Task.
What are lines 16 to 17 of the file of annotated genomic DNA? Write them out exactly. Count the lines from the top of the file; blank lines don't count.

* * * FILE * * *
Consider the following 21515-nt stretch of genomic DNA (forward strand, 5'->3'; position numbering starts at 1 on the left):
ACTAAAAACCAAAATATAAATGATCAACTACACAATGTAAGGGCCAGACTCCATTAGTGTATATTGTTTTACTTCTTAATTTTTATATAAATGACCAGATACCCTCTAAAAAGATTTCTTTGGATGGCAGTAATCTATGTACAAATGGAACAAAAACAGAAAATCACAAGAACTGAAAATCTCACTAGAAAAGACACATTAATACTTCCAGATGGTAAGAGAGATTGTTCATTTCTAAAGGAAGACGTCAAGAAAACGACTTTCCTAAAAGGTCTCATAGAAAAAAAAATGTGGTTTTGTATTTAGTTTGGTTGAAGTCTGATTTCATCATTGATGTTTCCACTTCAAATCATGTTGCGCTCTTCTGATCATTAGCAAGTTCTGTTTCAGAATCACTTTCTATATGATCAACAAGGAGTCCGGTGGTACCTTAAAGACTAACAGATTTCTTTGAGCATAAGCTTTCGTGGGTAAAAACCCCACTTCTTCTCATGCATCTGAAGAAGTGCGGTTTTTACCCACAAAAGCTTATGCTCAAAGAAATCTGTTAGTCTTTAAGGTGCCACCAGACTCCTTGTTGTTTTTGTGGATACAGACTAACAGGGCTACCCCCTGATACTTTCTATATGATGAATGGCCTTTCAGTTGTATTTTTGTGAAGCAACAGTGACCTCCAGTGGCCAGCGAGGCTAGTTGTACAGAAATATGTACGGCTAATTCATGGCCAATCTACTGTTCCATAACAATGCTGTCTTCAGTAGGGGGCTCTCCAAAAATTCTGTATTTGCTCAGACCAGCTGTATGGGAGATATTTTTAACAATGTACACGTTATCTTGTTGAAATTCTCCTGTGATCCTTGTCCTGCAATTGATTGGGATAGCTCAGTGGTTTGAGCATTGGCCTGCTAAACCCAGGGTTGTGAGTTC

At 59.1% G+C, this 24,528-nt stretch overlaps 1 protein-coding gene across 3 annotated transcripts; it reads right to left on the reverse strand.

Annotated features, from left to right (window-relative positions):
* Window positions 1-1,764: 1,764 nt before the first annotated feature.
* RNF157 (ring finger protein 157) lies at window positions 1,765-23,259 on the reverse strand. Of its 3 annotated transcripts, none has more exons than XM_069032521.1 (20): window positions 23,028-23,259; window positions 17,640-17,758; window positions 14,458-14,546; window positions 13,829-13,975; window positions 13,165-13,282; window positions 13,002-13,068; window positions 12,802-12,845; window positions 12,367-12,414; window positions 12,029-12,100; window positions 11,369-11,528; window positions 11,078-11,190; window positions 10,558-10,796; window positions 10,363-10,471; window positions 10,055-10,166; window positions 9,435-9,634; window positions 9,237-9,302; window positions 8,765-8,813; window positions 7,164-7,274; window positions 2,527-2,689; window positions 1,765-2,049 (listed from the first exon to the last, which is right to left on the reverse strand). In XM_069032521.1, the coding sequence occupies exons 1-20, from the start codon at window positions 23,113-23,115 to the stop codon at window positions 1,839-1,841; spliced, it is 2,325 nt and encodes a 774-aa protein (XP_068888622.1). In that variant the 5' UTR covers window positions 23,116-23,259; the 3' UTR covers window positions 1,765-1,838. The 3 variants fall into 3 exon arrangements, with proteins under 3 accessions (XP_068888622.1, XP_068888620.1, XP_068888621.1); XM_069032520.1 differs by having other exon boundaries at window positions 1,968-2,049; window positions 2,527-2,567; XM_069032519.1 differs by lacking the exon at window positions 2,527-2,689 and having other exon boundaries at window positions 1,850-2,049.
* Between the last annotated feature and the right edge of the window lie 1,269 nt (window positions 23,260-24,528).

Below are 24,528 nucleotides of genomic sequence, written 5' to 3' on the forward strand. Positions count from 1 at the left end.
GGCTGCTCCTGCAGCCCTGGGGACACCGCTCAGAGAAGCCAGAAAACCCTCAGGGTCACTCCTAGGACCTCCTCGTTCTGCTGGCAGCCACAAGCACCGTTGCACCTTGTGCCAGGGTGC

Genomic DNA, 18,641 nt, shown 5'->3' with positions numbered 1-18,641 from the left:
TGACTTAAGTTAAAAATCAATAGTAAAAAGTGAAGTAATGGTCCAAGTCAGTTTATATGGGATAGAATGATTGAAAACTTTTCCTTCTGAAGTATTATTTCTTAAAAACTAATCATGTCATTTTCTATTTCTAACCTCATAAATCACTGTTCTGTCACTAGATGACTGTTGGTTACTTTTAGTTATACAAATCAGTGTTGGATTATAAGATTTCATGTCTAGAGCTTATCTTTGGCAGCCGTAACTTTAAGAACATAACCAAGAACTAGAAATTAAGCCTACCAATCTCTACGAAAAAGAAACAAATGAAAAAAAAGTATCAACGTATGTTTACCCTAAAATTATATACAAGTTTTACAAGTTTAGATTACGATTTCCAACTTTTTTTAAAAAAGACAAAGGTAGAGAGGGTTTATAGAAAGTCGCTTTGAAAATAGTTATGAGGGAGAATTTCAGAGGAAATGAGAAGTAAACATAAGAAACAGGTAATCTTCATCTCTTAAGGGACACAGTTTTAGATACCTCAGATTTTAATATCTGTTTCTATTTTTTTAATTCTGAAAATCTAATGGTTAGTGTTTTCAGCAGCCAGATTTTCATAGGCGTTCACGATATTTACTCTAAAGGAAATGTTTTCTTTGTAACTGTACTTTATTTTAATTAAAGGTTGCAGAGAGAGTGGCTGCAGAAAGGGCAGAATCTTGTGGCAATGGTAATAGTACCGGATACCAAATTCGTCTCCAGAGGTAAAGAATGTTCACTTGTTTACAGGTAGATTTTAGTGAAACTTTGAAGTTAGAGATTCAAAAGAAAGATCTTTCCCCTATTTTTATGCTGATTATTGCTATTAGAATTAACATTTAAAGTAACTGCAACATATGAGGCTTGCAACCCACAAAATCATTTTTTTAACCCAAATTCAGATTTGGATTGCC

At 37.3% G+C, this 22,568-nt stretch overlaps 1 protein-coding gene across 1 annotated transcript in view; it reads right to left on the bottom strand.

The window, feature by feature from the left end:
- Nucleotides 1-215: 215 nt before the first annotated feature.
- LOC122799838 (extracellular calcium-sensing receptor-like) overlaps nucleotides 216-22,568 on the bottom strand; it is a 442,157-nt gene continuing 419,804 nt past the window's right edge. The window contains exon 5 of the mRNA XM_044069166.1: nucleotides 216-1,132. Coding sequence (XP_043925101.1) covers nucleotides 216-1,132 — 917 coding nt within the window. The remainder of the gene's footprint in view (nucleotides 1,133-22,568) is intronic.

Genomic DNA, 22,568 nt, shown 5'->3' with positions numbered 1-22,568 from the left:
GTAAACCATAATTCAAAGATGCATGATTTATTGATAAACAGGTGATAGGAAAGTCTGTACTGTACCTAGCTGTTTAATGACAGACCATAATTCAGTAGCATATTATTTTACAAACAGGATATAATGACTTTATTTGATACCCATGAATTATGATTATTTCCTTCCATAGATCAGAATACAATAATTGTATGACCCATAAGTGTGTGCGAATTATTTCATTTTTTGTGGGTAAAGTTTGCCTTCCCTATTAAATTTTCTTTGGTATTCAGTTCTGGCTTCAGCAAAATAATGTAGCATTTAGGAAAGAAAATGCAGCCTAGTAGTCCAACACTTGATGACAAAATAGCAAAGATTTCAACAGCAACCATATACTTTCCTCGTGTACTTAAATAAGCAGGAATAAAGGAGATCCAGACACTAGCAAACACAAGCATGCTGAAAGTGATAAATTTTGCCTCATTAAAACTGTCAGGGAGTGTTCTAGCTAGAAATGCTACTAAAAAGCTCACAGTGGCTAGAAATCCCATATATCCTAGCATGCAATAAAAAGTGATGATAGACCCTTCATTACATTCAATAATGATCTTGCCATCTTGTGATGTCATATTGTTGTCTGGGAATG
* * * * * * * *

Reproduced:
Genomic DNA, 22,568 nt, shown 5'->3' with positions numbered 1-22,568 from the left:
GTAAACCATAATTCAAAGATGCATGATTTATTGATAAACAGGTGATAGGAAAGTCTGTACTGTACCTAGCTGTTTAATGACAGACCATAATTCAGTAGCATATTATTTTACAAACAGGATATAATGACTTTATTTGATACCCATGAATTATGATTATTTCCTTCCATAGATCAGAATACAATAATTGTATGACCCATAAGTGTGTGCGAATTATTTCATTTTTTGTGGGTAAAGTTTGCCTTCCCTATTAAATTTTCTTTGGTATTCAGTTCTGGCTTCAGCAAAATAATGTAGCATTTAGGAAAGAAAATGCAGCCTAGTAGTCCAACACTTGATGACAAAATAGCAAAGATTTCAACAGCAACCATATACTTTCCTCGTGTACTTAAATAAGCAGGAATAAAGGAGATCCAGACACTAGCAAACACAAGCATGCTGAAAGTGATAAATTTTGCCTCATTAAAACTGTCAGGGAGTGTTCTAGCTAGAAATGCTACTAAAAAGCTCACAGTGGCTAGAAATCCCATATATCCTAGCATGCAATAAAAAGTGATGATAGACCCTTCATTACATTCAATAATGATCTTGCCATCTTGTGATGTCATATTGTTGTCTGGGAATG